The following is a guest post (from my husband´s website medicosmba.com) that I found very interesting for us food and nutrition practitioners. Check it out!
When I think how healthcare has change with Google, the first thought that comes to my mind is how useful searching is for keeping up to date and easily learn new things. Well, Google’s mission is to organize the world’s information and make it universally accessible and useful. However, this is just the beginning: there are lots of things that healthcare should look up into Google’s ways. Let me show you why…
Google has been one of the fastest growing companies in the world. Let’s just mention their some financial data: FY ending 2013 reported revenue for almost USD 60B and a net income of almost 13B. Both revenue and net income have steadily increased in the last few years. What Google has done to achieve this impressive results?
You might be able to resume everything with the first statement of Google’s beliefs: “Focus on the user and all else will follow”. Just think of how many things we do everyday with Google’s services and how almost everything is for free: searching, email, docs, analytics, maps and so on. Also, user experience with each one of these products is great. There are designed to solve some aspect of our everyday life. So, how does Google make any money? Advertising is the answer. It’s kind of making money from the back door. Google reinvented advertising, it charges for performance (what is called pay-per-click) and not any more for time or space.
So, where are the healthcare links here? First, think about this “focus on the user and all else will follow”. Focusing in the patient is the key. It seems so obvious, but how many times we rush with things that so little have to do with our medical practice? Most of us studied medicine to care for patients, right? So, here’s the first thing: just care about the patient and do what you think is best right thing for him.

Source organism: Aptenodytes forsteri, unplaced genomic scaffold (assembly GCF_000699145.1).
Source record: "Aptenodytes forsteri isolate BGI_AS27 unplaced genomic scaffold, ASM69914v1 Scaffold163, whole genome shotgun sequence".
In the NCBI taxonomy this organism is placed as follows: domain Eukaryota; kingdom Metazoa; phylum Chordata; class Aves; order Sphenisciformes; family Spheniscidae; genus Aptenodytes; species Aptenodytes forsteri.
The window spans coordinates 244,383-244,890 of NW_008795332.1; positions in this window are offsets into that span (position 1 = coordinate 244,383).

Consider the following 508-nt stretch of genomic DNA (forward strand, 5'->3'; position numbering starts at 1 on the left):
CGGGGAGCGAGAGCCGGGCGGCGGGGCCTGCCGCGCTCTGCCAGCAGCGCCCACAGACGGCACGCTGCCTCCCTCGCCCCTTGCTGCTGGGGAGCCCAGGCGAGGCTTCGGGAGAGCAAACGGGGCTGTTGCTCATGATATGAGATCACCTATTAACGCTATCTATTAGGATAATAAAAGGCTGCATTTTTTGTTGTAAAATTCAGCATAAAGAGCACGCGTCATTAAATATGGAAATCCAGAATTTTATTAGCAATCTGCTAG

Let’s go one step further: data that is accessible and transparent. Google has made it possible for everyone to find almost everything on the web. If a client had a bad experience with a brand, you’ll find it. Healthcare has just begun the journey of opening data up. It is common among doctors to be jealous about our knowledge and more often than not, data is kept and not shared. This is especially true when the results are not good ones: how much common is to hear about the great results of some surgery than about the complications. You can learn much more from the cases that didn’t go that well, than from the straightforward case. Why should we private ourselves from this kind of learning? It’s a fact that many hospitals started to show their data and made it accessible for everyone. However, this doesn’t happen everywhere and some parts of the world are even far from starting with initiatives like this. Why a patient that comes to visit me shouldn’t be aware of how many patients I treated with his condition? Or what my complication rate is?
Lastly, another Google’s statement: “Great just isn’t good enough”. As health care practitioners, its necessary to be great but clearly this is not enough to surpass yourself. And when it comes to do the best for our patients that extra mile always counts.
Guest post from Sebastian Defranchi, MD - MedicosMBA
In Argentina and many other Latin American countries, Catholicism is the main religion and is very common the avoidance of meats (other than fish) on Holy Friday. So, based fish dishes such as “Empanadas de vigilia” (vigil empanadas) are very popular at this time of the year. Also “Rosca de Pascua” (a Passover breadroll) is traditional sweet bread originated in Italy with simple ingredients (flour, milk and egg) to compete with the traditional eggs. Chocolate eggs are a must! You can find them in all sizes, colors and filled with a wide variety of candy or mini pieces of chocolate. The tradition of exchanging eggs originated in Europe as eggs are a symbol of fertility in coincidence with Easter occurring during spring. So, Christianity sees eggs as symbol of resurrection. Easter eggs weren’t made from chocolate at first! Now we have chocolate eggs themed with kids favorites cartoons (Mickey Mouse Clubhouse, Hello Kitty, Barbie, etc.) and also personalized eggs. The U.S. traditional Easter egg hunt is uncommon in our country. In Argentina, people (specially kids) exchange decorated chocolate eggs and eat them on Easter Sunday.
As Holy Thursday and Friday are holiday in our country, many people uses these days for tourism.
How is Easter celebrated in your area? Do you have any traditional recipe to share?
Global dietitians is a fun place to share and network between for food and nutrition professionals from around the world. Made for dietitians by dietitians.